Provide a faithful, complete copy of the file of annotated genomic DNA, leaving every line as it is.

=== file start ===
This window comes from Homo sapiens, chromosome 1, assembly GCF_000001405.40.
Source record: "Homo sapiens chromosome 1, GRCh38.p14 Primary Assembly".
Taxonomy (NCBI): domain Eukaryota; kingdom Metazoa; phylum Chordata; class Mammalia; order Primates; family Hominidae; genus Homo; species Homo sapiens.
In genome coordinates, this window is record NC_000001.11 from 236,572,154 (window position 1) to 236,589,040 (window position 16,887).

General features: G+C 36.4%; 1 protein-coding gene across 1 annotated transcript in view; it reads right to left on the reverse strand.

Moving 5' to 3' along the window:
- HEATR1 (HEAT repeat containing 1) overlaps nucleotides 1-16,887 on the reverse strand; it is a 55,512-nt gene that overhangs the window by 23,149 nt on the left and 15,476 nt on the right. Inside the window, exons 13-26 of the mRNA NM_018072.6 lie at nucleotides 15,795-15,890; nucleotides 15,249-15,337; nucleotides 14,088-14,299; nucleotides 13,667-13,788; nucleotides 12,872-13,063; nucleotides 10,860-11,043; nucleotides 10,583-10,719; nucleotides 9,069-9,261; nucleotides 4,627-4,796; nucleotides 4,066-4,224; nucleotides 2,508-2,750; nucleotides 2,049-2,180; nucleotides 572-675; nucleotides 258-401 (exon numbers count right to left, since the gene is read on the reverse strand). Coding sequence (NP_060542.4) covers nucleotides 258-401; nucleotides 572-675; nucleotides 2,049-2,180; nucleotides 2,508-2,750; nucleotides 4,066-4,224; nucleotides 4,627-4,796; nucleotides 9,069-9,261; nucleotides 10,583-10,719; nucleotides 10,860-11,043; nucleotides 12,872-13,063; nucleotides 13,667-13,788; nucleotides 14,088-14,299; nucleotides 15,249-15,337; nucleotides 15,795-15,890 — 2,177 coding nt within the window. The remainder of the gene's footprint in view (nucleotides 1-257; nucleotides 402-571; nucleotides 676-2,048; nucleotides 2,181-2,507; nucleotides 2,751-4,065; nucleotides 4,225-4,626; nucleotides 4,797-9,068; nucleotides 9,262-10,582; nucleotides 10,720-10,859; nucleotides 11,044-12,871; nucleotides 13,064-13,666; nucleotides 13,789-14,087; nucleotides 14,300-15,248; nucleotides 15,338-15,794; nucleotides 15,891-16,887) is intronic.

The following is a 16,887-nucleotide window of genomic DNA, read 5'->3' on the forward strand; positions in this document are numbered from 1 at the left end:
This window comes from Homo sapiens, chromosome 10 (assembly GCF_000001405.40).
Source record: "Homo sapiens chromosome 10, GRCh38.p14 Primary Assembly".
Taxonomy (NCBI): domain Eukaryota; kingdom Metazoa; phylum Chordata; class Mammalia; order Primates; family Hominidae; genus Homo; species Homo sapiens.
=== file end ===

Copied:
This window comes from Homo sapiens, chromosome 1, assembly GCF_000001405.40.
Source record: "Homo sapiens chromosome 1, GRCh38.p14 Primary Assembly".
Taxonomy (NCBI): domain Eukaryota; kingdom Metazoa; phylum Chordata; class Mammalia; order Primates; family Hominidae; genus Homo; species Homo sapiens.
In genome coordinates, this window is record NC_000001.11 from 236,572,154 (window position 1) to 236,589,040 (window position 16,887).

General features: G+C 36.4%; 1 protein-coding gene across 1 annotated transcript in view; it reads right to left on the reverse strand.

Moving 5' to 3' along the window:
- HEATR1 (HEAT repeat containing 1) overlaps nucleotides 1-16,887 on the reverse strand; it is a 55,512-nt gene that overhangs the window by 23,149 nt on the left and 15,476 nt on the right. Inside the window, exons 13-26 of the mRNA NM_018072.6 lie at nucleotides 15,795-15,890; nucleotides 15,249-15,337; nucleotides 14,088-14,299; nucleotides 13,667-13,788; nucleotides 12,872-13,063; nucleotides 10,860-11,043; nucleotides 10,583-10,719; nucleotides 9,069-9,261; nucleotides 4,627-4,796; nucleotides 4,066-4,224; nucleotides 2,508-2,750; nucleotides 2,049-2,180; nucleotides 572-675; nucleotides 258-401 (exon numbers count right to left, since the gene is read on the reverse strand). Coding sequence (NP_060542.4) covers nucleotides 258-401; nucleotides 572-675; nucleotides 2,049-2,180; nucleotides 2,508-2,750; nucleotides 4,066-4,224; nucleotides 4,627-4,796; nucleotides 9,069-9,261; nucleotides 10,583-10,719; nucleotides 10,860-11,043; nucleotides 12,872-13,063; nucleotides 13,667-13,788; nucleotides 14,088-14,299; nucleotides 15,249-15,337; nucleotides 15,795-15,890 — 2,177 coding nt within the window. The remainder of the gene's footprint in view (nucleotides 1-257; nucleotides 402-571; nucleotides 676-2,048; nucleotides 2,181-2,507; nucleotides 2,751-4,065; nucleotides 4,225-4,626; nucleotides 4,797-9,068; nucleotides 9,262-10,582; nucleotides 10,720-10,859; nucleotides 11,044-12,871; nucleotides 13,064-13,666; nucleotides 13,789-14,087; nucleotides 14,300-15,248; nucleotides 15,338-15,794; nucleotides 15,891-16,887) is intronic.

The following is a 16,887-nucleotide window of genomic DNA, read 5'->3' on the forward strand; positions in this document are numbered from 1 at the left end:
This window comes from Homo sapiens, chromosome 10 (assembly GCF_000001405.40).
Source record: "Homo sapiens chromosome 10, GRCh38.p14 Primary Assembly".
Taxonomy (NCBI): domain Eukaryota; kingdom Metazoa; phylum Chordata; class Mammalia; order Primates; family Hominidae; genus Homo; species Homo sapiens.